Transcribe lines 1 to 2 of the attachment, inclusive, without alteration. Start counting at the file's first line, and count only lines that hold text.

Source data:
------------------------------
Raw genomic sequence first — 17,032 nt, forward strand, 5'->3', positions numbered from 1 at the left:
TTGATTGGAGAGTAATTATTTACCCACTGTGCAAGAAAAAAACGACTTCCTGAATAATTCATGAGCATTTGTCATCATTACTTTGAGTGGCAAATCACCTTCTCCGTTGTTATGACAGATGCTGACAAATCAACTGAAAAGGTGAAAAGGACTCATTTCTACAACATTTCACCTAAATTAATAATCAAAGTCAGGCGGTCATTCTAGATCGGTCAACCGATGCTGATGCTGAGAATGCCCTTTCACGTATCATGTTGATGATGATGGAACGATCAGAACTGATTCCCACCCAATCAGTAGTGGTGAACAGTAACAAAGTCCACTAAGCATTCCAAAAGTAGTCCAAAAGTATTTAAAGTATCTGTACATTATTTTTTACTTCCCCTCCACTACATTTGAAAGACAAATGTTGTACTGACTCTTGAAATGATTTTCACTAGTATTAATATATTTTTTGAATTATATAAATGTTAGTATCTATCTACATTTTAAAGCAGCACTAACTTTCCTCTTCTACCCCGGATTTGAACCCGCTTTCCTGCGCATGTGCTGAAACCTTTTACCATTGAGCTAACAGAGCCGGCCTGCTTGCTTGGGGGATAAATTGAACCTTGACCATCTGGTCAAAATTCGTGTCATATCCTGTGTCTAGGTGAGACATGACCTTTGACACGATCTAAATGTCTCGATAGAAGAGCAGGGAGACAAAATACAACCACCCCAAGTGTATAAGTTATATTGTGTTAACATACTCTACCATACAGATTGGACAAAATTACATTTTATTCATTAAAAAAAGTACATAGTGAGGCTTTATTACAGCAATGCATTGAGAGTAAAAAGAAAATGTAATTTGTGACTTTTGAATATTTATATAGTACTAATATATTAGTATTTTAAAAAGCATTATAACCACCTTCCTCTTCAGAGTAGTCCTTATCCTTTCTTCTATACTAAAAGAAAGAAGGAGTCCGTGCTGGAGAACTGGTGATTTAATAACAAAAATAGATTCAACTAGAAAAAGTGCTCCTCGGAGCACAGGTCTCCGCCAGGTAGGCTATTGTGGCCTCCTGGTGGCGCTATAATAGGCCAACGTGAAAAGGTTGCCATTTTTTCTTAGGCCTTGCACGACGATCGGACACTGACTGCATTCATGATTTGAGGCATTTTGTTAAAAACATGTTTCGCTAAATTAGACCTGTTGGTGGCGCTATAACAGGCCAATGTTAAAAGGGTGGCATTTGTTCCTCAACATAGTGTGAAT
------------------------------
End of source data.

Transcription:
Raw genomic sequence first — 17,032 nt, forward strand, 5'->3', positions numbered from 1 at the left:
TTGATTGGAGAGTAATTATTTACCCACTGTGCAAGAAAAAAACGACTTCCTGAATAATTCATGAGCATTTGTCATCATTACTTTGAGTGGCAAATCACCTTCTCCGTTGTTATGACAGATGCTGACAAATCAACTGAAAAGGTGAAAAGGACTCATTTCTACAACATTTCACCTAAATTAATAATCAAAGTCAGGCGGTCATTCTAGATCGGTCAACCGATGCTGATGCTGAGAATGCCCTTTCACGTATCATGTTGATGATGATGGAACGATCAGAACTGATTCCCACCCAATCAGTAGTGGTGAACAGTAACAAAGTCCACTAAGCATTCCAAAAGTAGTCCAAAAGTATTTAAAGTATCTGTACATTATTTTTTACTTCCCCTCCACTACATTTGAAAGACAAATGTTGTACTGACTCTTGAAATGATTTTCACTAGTATTAATATATTTTTTGAATTATATAAATGTTAGTATCTATCTACATTTTAAAGCAGCACTAACTTTCCTCTTCTACCCCGGATTTGAACCCGCTTTCCTGCGCATGTGCTGAAACCTTTTACCATTGAGCTAACAGAGCCGGCCTGCTTGCTTGGGGGATAAATTGAACCTTGACCATCTGGTCAAAATTCGTGTCATATCCTGTGTCTAGGTGAGACATGACCTTTGACACGATCTAAATGTCTCGATAGAAGAGCAGGGAGACAAAATACAACCACCCCAAGTGTATAAGTTATATTGTGTTAACATACTCTACCATACAGATTGGACAAAATTACATTTTATTCATTAAAAAAAGTACATAGTGAGGCTTTATTACAGCAATGCATTGAGAGTAAAAAGAAAATGTAATTTGTGACTTTTGAATATTTATATAGTACTAATATATTAGTATTTTAAAAAGCATTATAACCACCTTCCTCTTCAGAGTAGTCCTTATCCTTTCTTCTATACTAAAAGAAAGAAGGAGTCCGTGCTGGAGAACTGGTGATTTAATAACAAAAATAGATTCAACTAGAAAAAGTGCTCCTCGGAGCACAGGTCTCCGCCAGGTAGGCTATTGTGGCCTCCTGGTGGCGCTATAATAGGCCAACGTGAAAAGGTTGCCATTTTTTCTTAGGCCTTGCACGACGATCGGACACTGACTGCATTCATGATTTGAGGCATTTTGTTAAAAACATGTTTCGCTAAATTAGACCTGTTGGTGGCGCTATAACAGGCCAATGTTAAAAGGGTGGCATTTGTTCCTCAACATAGTGTGAAT